Jack Taylor who designed the confession booth as well as managed the build said “The opportunity to collaborate with Rochester Square and build something together with other members of ACAN was a welcome respite from the countless months of zoom meetings and virtual lockdown life - it served of a reminder of how great it is to use the power of our network and resources and skills that individuals can bring to create something special in little more than a weekend.
Bringing the concept of architects admit to new public audiences opened up new possibilities for knowledge sharing and getting the message out into the wider society away from the clique of the creative industries and the construction world. I hope that the next incarnation of this concept can start to engage with the people of this country in the town centres and suburbs where most of us live or grew up in, to take the conversation and to spread the gospel around the climate emergency far and wide.”
Where the Wild Things Aren’t Workshop
Given their focus on improving and promoting biodiversity ACAN’s Where the Wild Things Aren’t were perfectly placed to work on Open House. James Powell of the group said of the collaboration “Rochester Square is a much wilder, messier, more productive site than the typically private, manicured Georgian squares found elsewhere in London, and is as a result a site of rare value to the local community. Responding to this, the Where the Wild Things Aren’t thematic group put on a workshop that encouraged the public to sketch and survey the site, responding to the site’s legal definition as a sculpture garden. As well as producing a pamphlet guide, we also gave each visitor a plaque to fill in and place by a chosen sculpture, inviting the public to broaden their idea of sculpture to include the natural as well as the man-made. By the end of the day, the collection of plaques across the site gave us a fascinating ecological and cultural survey of what visitors found important.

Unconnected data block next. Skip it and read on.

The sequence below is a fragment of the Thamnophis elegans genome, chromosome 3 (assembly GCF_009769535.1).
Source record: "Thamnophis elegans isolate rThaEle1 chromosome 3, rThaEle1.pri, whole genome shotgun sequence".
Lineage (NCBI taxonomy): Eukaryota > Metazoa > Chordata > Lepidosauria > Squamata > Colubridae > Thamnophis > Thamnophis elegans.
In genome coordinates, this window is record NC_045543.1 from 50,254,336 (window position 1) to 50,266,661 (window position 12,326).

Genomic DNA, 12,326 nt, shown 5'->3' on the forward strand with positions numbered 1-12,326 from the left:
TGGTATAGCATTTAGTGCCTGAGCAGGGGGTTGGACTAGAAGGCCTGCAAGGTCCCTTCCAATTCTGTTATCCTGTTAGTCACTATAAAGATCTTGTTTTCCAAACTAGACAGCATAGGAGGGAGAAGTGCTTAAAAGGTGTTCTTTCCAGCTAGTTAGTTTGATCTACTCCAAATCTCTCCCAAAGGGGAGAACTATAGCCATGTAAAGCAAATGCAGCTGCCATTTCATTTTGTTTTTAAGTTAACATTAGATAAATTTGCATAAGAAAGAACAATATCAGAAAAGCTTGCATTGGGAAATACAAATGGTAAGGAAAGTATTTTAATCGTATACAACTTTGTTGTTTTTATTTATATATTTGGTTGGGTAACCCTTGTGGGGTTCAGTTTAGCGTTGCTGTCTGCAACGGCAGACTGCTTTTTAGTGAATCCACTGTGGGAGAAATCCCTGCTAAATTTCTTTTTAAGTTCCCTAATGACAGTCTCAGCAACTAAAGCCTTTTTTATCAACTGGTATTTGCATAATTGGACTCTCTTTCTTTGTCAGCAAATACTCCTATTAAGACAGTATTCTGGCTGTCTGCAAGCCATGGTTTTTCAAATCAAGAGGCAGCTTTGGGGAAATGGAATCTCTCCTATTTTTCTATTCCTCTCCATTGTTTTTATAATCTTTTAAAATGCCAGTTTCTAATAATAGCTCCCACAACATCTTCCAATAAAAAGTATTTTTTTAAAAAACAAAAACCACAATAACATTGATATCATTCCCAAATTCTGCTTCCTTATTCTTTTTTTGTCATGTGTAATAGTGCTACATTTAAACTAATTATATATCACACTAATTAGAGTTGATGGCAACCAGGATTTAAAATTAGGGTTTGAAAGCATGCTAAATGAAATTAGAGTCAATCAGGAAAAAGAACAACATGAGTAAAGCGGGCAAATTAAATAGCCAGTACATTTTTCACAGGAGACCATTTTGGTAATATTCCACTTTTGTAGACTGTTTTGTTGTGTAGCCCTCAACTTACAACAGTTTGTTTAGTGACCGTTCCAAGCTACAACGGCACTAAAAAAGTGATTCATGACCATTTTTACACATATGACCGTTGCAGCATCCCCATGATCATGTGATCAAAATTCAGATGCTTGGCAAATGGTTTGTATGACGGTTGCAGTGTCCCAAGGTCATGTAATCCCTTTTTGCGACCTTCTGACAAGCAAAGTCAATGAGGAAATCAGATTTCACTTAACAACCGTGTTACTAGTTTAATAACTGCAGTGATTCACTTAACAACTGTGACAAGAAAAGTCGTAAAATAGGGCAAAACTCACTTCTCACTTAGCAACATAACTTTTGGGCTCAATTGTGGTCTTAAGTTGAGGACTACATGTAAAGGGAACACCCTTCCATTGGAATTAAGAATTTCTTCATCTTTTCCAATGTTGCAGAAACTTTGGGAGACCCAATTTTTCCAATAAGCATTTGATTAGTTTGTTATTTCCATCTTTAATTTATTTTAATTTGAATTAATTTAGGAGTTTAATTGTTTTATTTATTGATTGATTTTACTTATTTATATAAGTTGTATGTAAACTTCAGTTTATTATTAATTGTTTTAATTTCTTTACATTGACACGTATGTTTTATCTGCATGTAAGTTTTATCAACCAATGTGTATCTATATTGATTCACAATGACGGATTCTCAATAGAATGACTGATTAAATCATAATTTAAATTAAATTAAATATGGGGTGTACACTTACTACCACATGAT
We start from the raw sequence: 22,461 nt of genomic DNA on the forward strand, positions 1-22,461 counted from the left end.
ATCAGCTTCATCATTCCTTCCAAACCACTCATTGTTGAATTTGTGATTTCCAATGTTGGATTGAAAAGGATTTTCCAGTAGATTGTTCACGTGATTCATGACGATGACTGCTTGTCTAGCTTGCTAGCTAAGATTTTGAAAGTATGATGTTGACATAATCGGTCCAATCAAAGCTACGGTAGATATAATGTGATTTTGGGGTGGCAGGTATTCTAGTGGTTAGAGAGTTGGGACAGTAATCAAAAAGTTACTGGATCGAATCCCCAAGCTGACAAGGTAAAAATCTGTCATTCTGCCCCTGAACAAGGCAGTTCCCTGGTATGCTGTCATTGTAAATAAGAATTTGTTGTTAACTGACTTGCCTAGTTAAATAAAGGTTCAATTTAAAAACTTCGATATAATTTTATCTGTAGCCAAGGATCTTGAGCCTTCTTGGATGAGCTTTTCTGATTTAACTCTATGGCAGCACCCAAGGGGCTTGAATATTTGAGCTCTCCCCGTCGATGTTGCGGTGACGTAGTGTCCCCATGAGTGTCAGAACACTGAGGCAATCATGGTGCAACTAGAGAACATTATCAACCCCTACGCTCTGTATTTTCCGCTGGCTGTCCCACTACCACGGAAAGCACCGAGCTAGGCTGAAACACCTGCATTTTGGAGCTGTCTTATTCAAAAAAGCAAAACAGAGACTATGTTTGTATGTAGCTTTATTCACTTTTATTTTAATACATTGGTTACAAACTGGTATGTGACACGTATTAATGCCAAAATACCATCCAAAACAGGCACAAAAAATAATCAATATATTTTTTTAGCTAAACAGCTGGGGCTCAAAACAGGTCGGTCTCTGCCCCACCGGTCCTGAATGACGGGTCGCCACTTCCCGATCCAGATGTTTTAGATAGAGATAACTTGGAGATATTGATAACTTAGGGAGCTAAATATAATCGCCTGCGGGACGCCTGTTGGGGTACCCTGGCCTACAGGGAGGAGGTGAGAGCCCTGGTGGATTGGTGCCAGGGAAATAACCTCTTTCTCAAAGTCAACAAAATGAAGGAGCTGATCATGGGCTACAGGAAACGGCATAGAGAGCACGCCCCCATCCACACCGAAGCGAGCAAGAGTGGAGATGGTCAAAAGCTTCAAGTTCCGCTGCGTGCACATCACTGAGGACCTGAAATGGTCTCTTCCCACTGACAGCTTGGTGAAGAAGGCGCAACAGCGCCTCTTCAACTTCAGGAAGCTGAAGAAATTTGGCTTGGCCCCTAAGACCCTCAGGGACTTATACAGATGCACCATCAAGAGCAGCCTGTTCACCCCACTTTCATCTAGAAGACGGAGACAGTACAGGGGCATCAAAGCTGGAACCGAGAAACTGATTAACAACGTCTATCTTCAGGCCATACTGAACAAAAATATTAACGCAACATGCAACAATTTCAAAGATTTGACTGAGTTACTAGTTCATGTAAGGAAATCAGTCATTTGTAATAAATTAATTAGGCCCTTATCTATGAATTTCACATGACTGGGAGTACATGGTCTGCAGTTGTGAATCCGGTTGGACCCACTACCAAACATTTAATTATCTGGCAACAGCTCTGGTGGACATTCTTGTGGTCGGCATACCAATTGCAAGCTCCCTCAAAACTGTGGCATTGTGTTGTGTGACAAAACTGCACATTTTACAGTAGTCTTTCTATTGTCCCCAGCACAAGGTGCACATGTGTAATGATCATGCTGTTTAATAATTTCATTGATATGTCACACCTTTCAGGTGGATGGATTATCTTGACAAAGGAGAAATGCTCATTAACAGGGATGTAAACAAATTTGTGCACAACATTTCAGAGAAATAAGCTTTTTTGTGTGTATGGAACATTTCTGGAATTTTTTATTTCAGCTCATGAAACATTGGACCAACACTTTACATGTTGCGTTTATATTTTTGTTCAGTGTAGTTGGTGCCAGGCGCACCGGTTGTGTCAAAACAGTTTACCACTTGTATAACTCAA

© Marta Fernandez
The workshop helped to inform the panel discussion at the end of the day, in which the idea of a sculpture garden became a nodal point for wider discussions about urban green space and ecological change. The subjects raised, from ecological surveys to a call for urban commons, we hope to discuss much further in future public settings. Overlaying social values and ecological richness, Rochester Square offers a precedent that the WTWTA group will come back to as a wilder vision of what urban public space can be, and we intend to continue to collaborate with them as we campaign for more biodiverse and socially vibrant cities.”
In addition to the WTWA activities and climate booth a ceramics slip casting workshop was run by architect Farrokh Aman of Natural Selection, a ceramics project highlighting food waste.
We ended the day with a panel discussion chaired by Francesca Anofossi, Ben Brace (Landscape for Future), Betty Owoo (Edible Education/Waugh Thistleton), Farrokh Aman, (Natural Selection), Liz Andrew (ecologist and natural historian), Owen Luder (6a) and ACAN’s Katt Scott of Where the Wild Things Aren’t. This will be up online soon but was a fascinating and in depth exploration of the use, meaning and importance of gardens in people’s personal lives and communities.
Timelapse of climate booths cross by Alasdair Ben Dixon
© Marta Fernandez
Hwei Fan Liang